Wednesday, July 02, 2008
The long kiss goodbye posted by Richard Seymour
What are the odds that Gordon Brown will be deposed by a Blairite challenger before the next election? According to the FT, Brown is banking on a short recession and rapid recovery, and most New Labourites are backing him in that assessment. When the economy turns around, they imagine, all will be well. Voters will reward him for steering Britain through a crisis with steely resolve, and a masterful strategy of triangulation will appropriate Tory policies in order to win over the middle class voters that might otherwise desert the New Labour coalition. If this really is the view of New Labour, not only are they economically purblind but they are as distant from political reality as Jim Davidson is from comedy.
Face facts. New Labour is not experiencing mid-term blues, or the blowback from a manageable economic crisis. It is heading toward a defeat of a magnitude that would once have called into question the future longevity of the party itself. Even consider recent news. Brown has just had another mini rebellion on the 10p tax issue, the polls are so catastrophic that it doesn't look reversible and the government faces yet another crucial by-election just as Wendy Alexander has to step down from the leadership of Scottish Labour over breaking donation rules. It isn't beyond the range of possibilities that a seat with a mountainous Labour majority will turn SNP. In fact, Brown's decision to make the election as soon as possible reflects his awareness that as time goes on it becomes not only possible but increasingly probable that the government will be hammered again. If Brown doesn't maintain a respectable majority, that may be it for him.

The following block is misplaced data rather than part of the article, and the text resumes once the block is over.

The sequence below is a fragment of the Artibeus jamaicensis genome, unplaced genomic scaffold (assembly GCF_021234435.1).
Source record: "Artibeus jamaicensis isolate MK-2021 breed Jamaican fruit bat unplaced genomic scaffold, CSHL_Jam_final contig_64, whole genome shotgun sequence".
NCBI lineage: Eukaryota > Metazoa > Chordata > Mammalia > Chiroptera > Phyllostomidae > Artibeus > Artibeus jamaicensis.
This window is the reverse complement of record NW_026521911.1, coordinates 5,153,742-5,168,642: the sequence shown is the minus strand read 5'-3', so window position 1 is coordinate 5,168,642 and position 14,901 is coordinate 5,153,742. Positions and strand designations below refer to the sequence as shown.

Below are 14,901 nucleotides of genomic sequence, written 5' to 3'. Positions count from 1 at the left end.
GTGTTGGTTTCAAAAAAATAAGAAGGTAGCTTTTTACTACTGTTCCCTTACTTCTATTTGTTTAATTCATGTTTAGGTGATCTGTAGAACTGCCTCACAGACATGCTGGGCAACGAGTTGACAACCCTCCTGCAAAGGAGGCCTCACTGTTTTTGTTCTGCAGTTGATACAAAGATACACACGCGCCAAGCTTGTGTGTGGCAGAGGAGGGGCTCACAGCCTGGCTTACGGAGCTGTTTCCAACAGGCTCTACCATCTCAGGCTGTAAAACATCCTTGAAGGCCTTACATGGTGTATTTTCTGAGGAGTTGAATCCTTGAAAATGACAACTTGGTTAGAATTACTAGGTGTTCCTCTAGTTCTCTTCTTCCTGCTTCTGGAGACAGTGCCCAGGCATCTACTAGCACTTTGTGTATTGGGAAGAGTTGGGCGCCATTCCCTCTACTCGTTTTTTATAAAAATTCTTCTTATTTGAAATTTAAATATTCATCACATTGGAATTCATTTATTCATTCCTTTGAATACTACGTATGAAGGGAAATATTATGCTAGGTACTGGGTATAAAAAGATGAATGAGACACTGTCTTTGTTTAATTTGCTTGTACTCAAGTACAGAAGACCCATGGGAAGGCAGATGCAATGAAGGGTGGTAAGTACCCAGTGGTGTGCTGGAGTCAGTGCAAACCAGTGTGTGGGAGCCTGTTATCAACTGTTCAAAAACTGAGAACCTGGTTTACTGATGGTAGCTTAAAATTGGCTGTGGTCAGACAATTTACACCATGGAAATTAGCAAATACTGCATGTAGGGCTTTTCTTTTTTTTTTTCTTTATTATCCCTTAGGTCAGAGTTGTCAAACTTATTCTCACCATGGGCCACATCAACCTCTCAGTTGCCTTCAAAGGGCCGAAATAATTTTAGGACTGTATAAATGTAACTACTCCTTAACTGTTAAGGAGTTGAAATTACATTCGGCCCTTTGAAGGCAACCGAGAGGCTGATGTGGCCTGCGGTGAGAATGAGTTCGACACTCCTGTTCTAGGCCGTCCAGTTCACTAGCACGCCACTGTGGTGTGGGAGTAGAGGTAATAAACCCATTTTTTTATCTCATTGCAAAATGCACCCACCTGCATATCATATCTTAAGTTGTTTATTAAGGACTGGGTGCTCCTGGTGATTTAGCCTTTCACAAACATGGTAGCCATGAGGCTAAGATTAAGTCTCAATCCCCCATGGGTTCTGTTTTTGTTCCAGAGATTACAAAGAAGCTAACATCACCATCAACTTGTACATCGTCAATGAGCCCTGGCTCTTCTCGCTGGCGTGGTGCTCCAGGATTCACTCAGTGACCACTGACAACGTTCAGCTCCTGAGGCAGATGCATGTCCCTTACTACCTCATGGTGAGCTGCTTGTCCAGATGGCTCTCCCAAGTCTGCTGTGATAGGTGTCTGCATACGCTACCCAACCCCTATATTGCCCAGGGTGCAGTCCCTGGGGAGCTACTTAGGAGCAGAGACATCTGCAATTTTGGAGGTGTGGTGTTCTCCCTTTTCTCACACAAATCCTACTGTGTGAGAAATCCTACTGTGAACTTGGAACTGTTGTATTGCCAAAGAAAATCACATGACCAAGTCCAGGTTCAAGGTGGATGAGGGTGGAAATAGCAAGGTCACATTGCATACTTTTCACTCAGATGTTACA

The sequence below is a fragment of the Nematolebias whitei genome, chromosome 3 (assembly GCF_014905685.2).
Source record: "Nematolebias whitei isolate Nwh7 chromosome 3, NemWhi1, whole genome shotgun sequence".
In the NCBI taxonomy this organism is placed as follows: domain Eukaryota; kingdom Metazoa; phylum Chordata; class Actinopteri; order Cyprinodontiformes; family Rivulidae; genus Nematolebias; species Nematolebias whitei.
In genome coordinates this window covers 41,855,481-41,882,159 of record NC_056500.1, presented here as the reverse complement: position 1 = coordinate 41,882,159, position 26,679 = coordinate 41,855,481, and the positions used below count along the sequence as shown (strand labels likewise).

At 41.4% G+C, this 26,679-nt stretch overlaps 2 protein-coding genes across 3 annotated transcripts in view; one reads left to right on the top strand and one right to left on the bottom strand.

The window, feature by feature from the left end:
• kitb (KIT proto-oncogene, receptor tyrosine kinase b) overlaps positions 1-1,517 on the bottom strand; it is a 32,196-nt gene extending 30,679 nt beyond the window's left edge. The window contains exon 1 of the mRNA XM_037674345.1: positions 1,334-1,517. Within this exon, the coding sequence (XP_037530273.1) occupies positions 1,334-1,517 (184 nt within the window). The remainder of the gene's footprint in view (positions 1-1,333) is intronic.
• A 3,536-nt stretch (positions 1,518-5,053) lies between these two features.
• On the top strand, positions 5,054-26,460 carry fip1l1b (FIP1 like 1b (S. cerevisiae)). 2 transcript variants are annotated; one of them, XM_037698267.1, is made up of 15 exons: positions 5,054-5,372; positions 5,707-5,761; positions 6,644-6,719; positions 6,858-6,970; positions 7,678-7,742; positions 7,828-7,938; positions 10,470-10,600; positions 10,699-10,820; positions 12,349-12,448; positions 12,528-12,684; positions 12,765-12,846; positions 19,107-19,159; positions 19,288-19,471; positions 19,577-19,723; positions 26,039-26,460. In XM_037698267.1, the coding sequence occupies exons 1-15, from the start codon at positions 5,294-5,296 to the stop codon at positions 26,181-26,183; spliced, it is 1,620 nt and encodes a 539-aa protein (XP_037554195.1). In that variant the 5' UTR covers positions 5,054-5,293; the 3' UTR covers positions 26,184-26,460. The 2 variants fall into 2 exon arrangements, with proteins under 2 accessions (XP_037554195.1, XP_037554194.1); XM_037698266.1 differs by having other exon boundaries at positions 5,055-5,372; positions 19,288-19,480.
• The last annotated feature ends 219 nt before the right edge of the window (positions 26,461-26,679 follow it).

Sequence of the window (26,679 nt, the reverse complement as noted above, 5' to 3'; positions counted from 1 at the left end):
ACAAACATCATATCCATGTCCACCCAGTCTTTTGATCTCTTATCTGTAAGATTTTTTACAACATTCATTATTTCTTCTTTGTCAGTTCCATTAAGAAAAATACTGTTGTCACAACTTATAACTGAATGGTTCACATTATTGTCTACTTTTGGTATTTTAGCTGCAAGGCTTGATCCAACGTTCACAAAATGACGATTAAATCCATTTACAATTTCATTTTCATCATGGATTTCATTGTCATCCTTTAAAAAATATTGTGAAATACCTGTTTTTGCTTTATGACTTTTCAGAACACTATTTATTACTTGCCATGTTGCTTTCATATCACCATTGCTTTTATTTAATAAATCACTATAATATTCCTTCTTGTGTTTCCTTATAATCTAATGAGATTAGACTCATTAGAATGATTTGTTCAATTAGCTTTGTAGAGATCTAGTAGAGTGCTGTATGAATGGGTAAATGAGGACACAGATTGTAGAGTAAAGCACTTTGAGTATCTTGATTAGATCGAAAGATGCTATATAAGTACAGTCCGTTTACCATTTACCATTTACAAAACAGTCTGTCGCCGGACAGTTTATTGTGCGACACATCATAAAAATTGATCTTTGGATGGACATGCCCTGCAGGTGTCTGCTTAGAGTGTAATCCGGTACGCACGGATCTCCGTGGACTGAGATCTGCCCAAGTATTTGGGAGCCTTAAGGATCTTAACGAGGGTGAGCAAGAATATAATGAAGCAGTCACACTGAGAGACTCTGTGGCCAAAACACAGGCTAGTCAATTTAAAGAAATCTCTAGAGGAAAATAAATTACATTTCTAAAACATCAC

I suppose the natural inclination of any challenger, be it Charles Clarke or David Miliband (two curiously unattractive prospects), would be to wait until after an election disaster, but that all depends on how suicidal Labour MPs, and particularly those closest to the Brownite inner circle, are. If they really have an instinct for survival, they may create the crisis 'prematurely', within months. Hacks close to the government, such as Andrew Rawnsley of The Observer, have been hinting for some time that Brown's closest advisors are increasingly ready to dump him. Place your bets now.